Hey, who says there are no new ideas in Washington?
For the second time in two months, President Bush announced sanctions against Myanmar to punish the military-run government and its backers for the recent violent crackdown on pro-democracy protesters.
We already have sanctions, of course, and we've had them since 1997. If there is some logical reason to impose a new round now, I have no idea what it might be. If new sanctions are justified in October, why weren't they justified in September? And in every month since 1962? Sanctions have failed to promote change for a decade so, yes, let's pile on more of them. Drug war logic!
In terms of practical effect, Bush may as well ban the import of unicorns. None of these sanctions touch Chevron, which is the only U.S. company with a significant investment in Burma. It is also the only company that might make sense to ban, since it constitutes a large part of the economy of resource extraction, whose gains are not broadly shared. But even if the Bush administration were to target the only American company that actually pumps money into Burma, unilateral sanctions wouldn't have any effect in the long term. Other economies will rush to fill the vaccuum, as they did in the 90s. If Chevron weren't there, someone else would be.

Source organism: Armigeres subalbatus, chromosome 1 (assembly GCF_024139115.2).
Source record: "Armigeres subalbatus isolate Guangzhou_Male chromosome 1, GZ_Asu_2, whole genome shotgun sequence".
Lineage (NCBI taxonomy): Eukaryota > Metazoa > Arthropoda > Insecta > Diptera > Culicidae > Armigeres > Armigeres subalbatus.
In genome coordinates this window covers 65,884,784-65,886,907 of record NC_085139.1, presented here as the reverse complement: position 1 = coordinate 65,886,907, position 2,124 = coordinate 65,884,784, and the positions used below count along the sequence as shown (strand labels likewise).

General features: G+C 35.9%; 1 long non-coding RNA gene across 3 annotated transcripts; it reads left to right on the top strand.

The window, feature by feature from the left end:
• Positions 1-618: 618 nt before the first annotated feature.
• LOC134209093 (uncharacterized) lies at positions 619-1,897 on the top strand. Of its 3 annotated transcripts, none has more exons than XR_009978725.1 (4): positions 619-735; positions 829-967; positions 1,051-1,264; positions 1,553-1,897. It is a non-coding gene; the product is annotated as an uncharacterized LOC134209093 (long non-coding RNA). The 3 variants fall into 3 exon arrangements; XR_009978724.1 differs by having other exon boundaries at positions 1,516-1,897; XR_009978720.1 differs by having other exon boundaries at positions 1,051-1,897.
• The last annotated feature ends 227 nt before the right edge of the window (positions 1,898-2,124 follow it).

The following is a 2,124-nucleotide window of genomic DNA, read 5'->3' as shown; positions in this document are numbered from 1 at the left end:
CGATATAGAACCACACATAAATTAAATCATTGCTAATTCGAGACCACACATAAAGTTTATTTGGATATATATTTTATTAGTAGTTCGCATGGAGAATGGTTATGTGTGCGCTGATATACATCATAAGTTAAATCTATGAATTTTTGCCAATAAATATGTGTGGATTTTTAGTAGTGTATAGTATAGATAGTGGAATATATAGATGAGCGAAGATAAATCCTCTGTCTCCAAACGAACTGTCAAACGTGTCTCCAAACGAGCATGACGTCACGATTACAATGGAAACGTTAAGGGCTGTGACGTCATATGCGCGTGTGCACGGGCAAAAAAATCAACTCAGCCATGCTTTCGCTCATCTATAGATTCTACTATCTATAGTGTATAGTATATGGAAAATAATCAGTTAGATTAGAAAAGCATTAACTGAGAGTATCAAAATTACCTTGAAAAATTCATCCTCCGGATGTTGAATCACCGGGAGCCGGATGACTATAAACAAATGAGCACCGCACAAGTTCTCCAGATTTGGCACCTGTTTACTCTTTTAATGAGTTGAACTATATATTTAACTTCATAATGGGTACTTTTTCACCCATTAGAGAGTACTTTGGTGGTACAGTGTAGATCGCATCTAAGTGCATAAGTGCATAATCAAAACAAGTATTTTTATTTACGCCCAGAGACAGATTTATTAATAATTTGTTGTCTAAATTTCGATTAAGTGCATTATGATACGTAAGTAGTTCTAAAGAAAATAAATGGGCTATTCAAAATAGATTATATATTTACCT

Multilateral sanctions are not quite so anodyne. If Thailand, China, and India suddenly stopped trading with Burma, the regime would feel hit, and hard. But it takes a significant leap of faith to believe that a poorer Than Shwe would give up and throw an inauguration party for Suu Kyi. Working in Rangoon, I didn't see a hi-tech regime intimidating people into silence with its vast wealth; the government operatives in our newsroom could barely operate a cell phone. It's not that expensive to scare a population into passivity, and the government might actually be more secure in an economy of total isolation.
More on Myanmar here.